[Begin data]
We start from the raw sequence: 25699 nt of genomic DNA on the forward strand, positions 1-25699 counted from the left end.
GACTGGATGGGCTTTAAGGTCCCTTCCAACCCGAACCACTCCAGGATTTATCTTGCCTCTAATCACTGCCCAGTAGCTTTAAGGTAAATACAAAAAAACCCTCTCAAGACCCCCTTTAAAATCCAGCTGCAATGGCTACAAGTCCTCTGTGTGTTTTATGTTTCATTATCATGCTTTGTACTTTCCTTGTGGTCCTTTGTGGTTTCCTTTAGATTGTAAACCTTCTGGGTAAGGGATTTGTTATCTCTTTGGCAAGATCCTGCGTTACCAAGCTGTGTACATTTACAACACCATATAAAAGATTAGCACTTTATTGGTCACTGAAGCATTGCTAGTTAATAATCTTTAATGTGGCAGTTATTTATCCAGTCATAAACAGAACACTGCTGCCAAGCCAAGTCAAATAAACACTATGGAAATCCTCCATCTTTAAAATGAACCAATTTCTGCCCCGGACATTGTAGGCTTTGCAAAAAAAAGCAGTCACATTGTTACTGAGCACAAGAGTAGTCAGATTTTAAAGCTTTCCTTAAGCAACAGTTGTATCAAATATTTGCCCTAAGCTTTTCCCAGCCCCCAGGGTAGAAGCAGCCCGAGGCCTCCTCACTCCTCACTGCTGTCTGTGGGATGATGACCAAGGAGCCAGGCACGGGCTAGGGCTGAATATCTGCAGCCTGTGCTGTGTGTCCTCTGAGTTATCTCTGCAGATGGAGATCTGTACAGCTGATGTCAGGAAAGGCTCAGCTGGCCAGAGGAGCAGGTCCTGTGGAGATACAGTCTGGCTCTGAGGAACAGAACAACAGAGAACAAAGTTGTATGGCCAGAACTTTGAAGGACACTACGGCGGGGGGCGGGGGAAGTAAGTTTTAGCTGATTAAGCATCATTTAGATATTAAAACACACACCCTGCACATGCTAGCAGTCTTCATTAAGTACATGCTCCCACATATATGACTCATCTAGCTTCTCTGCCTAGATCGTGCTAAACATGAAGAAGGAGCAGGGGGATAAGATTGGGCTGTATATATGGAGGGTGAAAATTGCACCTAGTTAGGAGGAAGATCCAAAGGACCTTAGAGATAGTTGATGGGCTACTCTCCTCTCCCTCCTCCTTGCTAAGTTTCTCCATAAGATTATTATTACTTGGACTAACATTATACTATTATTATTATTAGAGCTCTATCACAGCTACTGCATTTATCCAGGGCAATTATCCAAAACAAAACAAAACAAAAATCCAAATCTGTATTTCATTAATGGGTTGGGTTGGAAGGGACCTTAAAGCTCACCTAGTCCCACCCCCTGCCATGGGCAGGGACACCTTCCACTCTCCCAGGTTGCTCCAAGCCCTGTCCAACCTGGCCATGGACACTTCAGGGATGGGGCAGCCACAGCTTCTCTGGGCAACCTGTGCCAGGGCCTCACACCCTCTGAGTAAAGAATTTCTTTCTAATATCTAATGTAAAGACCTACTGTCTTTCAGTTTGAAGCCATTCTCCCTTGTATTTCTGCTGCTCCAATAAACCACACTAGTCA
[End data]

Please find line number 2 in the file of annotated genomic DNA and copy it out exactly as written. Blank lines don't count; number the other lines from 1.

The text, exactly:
GACTGGATGGGCTTTAAGGTCCCTTCCAACCCGAACCACTCCAGGATTTATCTTGCCTCTAATCACTGCCCAGTAGCTTTAAGGTAAATACAAAAAAACCCTCTCAAGACCCCCTTTAAAATCCAGCTGCAATGGCTACAAGTCCTCTGTGTGTTTTATGTTTCATTATCATGCTTTGTACTTTCCTTGTGGTCCTTTGTGGTTTCCTTTAGATTGTAAACCTTCTGGGTAAGGGATTTGTTATCTCTTTGGCAAGATCCTGCGTTACCAAGCTGTGTACATTTACAACACCATATAAAAGATTAGCACTTTATTGGTCACTGAAGCATTGCTAGTTAATAATCTTTAATGTGGCAGTTATTTATCCAGTCATAAACAGAACACTGCTGCCAAGCCAAGTCAAATAAACACTATGGAAATCCTCCATCTTTAAAATGAACCAATTTCTGCCCCGGACATTGTAGGCTTTGCAAAAAAAAGCAGTCACATTGTTACTGAGCACAAGAGTAGTCAGATTTTAAAGCTTTCCTTAAGCAACAGTTGTATCAAATATTTGCCCTAAGCTTTTCCCAGCCCCCAGGGTAGAAGCAGCCCGAGGCCTCCTCACTCCTCACTGCTGTCTGTGGGATGATGACCAAGGAGCCAGGCACGGGCTAGGGCTGAATATCTGCAGCCTGTGCTGTGTGTCCTCTGAGTTATCTCTGCAGATGGAGATCTGTACAGCTGATGTCAGGAAAGGCTCAGCTGGCCAGAGGAGCAGGTCCTGTGGAGATACAGTCTGGCTCTGAGGAACAGAACAACAGAGAACAAAGTTGTATGGCCAGAACTTTGAAGGACACTACGGCGGGGGGCGGGGGAAGTAAGTTTTAGCTGATTAAGCATCATTTAGATATTAAAACACACACCCTGCACATGCTAGCAGTCTTCATTAAGTACATGCTCCCACATATATGACTCATCTAGCTTCTCTGCCTAGATCGTGCTAAACATGAAGAAGGAGCAGGGGGATAAGATTGGGCTGTATATATGGAGGGTGAAAATTGCACCTAGTTAGGAGGAAGATCCAAAGGACCTTAGAGATAGTTGATGGGCTACTCTCCTCTCCCTCCTCCTTGCTAAGTTTCTCCATAAGATTATTATTACTTGGACTAACATTATACTATTATTATTATTAGAGCTCTATCACAGCTACTGCATTTATCCAGGGCAATTATCCAAAACAAAACAAAACAAAAATCCAAATCTGTATTTCATTAATGGGTTGGGTTGGAAGGGACCTTAAAGCTCACCTAGTCCCACCCCCTGCCATGGGCAGGGACACCTTCCACTCTCCCAGGTTGCTCCAAGCCCTGTCCAACCTGGCCATGGACACTTCAGGGATGGGGCAGCCACAGCTTCTCTGGGCAACCTGTGCCAGGGCCTCACACCCTCTGAGTAAAGAATTTCTTTCTAATATCTAATGTAAAGACCTACTGTCTTTCAGTTTGAAGCCATTCTCCCTTGTATTTCTGCTGCTCCAATAAACCACACTAGTCA